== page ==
6. Nothing can stop them, except COVID
When I say Eurovision has been through them all, they really have been through them all. Through dictatorships, tragedy, political uprisings, and general controversies, the contest has been able to host contest without fail. Except 2020. Like everything else in 2020, they had to hold it off after hosting it uninterrupted for 64 years to keep people safe during the early days of the COVID pandemic. For the record, the shutdowns started in March, and the two months between the shutdowns and when the contest was supposed to happen, which was in May, was supposed to be enough time to quarantine to get back to normal without destroying the economy… that is if the virus wasn’t as contagious as COVID. The venue, Rotterdam Ahoy, had to be used as a makeshift hospital when the Netherlands was dealing with its COVID cases. They made that official announcement on March 18, 2020… the darkest day in Eurovision history
7. Song release dates
When you watch Eurovision, you might notice that the competing songs are less than a year old. That’s because every song that was released on or AFTER September 1 of the previous year can be used for the contest. They also had to be 3 minutes long, although some of them have been remastered to fit the time limit. As of this blog, the songs released now and within the last two days are eligible to compete in the upcoming contest.
8. Live show crimes
I’ll leave a link here to see what I’m talking about, because every year, we have results that we don’t like, and Eurovision fans are vocal about it.
9. Betting odds and OGAE clubs
Every year, several sites put out betting odds for the upcoming contest, such as who’s most likely to win, or who’s most likely to qualify for the semi-finals. Although it isn’t an accurate picture of who will eventually win, I would say that they have been spot on over the past several years. This year, Ukraine was the hot favorite despite being invaded by Russia. Meanwhile, OGAE clubs are just fan clubs with national chapters that vote on their favorite entries. The voting takes place in April.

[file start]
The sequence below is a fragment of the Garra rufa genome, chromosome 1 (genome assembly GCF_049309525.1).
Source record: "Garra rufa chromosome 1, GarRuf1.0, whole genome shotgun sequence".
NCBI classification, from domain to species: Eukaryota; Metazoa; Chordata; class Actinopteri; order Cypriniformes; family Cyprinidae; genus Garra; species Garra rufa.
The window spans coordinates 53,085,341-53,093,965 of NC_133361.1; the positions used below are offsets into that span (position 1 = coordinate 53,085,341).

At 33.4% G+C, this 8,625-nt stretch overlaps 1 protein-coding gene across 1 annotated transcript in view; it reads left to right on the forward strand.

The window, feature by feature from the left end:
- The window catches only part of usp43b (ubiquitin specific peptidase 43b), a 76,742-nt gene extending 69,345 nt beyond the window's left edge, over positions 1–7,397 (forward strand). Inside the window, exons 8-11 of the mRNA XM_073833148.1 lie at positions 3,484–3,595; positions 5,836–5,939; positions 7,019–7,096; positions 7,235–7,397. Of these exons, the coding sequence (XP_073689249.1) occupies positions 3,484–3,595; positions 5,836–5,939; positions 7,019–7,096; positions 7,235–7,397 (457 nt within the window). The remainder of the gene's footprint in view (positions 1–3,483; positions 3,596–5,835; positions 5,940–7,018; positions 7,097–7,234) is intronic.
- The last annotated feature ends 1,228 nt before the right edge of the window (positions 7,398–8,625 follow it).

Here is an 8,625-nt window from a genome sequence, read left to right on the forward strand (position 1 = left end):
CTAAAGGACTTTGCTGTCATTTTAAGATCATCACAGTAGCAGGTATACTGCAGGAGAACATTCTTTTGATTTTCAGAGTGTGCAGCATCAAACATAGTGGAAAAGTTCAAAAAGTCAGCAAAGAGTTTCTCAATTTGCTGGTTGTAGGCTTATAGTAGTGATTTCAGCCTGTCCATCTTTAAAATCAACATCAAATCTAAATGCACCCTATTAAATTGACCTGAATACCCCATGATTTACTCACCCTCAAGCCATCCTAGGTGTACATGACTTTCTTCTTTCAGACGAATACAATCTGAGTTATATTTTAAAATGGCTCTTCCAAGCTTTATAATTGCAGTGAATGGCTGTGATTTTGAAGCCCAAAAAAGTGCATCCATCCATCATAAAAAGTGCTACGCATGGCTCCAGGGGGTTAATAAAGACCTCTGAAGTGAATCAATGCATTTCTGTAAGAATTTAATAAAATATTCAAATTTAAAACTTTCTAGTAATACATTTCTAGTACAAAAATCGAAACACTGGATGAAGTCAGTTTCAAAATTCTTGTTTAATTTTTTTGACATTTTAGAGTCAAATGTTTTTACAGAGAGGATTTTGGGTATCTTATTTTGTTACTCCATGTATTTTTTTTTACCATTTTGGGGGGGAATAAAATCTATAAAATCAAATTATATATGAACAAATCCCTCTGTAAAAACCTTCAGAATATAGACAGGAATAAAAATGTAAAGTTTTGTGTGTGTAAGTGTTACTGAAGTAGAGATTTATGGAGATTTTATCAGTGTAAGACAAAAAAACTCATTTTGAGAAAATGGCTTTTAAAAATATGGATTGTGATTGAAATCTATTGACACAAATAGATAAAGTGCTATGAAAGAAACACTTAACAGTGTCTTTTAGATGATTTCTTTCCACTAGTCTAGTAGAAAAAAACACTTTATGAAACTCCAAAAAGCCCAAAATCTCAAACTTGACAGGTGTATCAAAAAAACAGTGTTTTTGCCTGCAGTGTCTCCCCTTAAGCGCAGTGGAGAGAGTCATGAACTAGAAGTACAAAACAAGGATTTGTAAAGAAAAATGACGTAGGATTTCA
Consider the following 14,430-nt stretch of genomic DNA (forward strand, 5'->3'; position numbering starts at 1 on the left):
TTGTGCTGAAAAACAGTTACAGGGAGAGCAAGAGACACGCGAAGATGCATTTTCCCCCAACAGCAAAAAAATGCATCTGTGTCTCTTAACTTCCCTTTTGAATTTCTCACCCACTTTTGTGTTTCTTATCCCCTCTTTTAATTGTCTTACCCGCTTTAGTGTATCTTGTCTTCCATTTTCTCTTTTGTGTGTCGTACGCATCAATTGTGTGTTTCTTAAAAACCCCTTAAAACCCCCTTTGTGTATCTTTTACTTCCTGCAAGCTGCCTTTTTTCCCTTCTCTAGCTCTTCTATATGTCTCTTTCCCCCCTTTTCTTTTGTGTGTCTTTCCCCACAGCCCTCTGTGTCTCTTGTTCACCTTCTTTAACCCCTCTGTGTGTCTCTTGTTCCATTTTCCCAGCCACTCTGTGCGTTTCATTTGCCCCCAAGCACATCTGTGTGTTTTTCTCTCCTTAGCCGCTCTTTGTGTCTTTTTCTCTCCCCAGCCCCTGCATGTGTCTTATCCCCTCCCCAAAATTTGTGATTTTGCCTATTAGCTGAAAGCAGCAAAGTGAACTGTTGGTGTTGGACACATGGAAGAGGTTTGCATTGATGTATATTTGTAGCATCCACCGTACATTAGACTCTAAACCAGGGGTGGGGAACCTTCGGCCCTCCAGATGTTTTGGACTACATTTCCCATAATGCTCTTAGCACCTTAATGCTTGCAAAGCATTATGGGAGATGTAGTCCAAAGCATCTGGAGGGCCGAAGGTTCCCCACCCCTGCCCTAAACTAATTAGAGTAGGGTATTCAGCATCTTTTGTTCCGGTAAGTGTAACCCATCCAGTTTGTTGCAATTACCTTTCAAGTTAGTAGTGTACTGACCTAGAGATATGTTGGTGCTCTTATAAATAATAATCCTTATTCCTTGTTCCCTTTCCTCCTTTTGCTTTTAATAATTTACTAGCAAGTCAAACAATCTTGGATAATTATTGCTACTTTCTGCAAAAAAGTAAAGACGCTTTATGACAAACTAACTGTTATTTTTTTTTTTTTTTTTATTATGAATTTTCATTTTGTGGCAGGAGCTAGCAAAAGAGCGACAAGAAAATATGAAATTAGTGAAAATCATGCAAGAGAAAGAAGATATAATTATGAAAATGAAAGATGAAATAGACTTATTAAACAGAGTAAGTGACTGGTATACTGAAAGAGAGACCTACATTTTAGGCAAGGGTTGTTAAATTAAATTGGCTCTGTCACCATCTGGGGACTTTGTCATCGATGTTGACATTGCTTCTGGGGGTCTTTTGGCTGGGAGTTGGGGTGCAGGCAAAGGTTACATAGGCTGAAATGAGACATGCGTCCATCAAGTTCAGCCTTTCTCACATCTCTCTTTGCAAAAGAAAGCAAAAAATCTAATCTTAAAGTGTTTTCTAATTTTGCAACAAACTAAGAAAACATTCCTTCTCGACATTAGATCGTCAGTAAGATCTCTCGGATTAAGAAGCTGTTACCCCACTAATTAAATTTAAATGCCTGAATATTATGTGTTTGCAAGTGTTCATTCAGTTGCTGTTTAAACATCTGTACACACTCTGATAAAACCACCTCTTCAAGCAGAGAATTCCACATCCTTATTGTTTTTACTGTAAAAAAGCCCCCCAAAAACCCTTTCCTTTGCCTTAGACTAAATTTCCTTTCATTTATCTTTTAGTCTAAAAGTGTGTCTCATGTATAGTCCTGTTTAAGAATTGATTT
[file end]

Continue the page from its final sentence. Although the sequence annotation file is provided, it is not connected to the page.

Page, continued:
10. Online contests based on Eurovision
With Eurovision’s popularity comes fan-made versions. I am currently a member of an online song contest on a sports forum, where I represent the United States along with one other member. They run two contests per year… the annual and the open. The open contest will be starting soon, so I’ll be splitting my time between here and there until November’s grand final. I also read (but did not participate) in another online song contest which holds 12 monthly contests every year plus a few spinoffs. The rules are quite the same as Eurovision itself, the only thing is that juries who fail to vote to get disqualified.
11. The contest itself is based on San Remo
We know fan-made contests are using Eurovision’s format, but where did they get their format? The San Remo Festival. The annual Italian music festival started in Italy in 1951. Currently, Italy is using the festival to select an entry to Eurovision, and it worked out so well for them since their return in 2011… they won the 2021 contest.
12. Fan sites to legit sources
When you follow Eurovision, it’s not just the official site you can keep track of. Soon, you’ll find yourself following Eurovoix, ESCToday, Wiwibloggs, ESCXtra, ESCDaily, and ESCBubble, Aussievision, among others. Just steer clear of a site called Oikotimes. In short, they’re all fan sites that have now become legit sources for the latest news on Eurovision and beyond
13. The progressiveness of it all
Like any event that involves competition, one thing that they all have in common is progression. Eurovision has come a long way since its first contest in 1956 and it now attracts all walks of life… from LGBTQIA+ to the disabled to the casual fans to superfans. It’s the one night where we all come together to enjoy the contest before we kill debate each other over trivial shit again the next day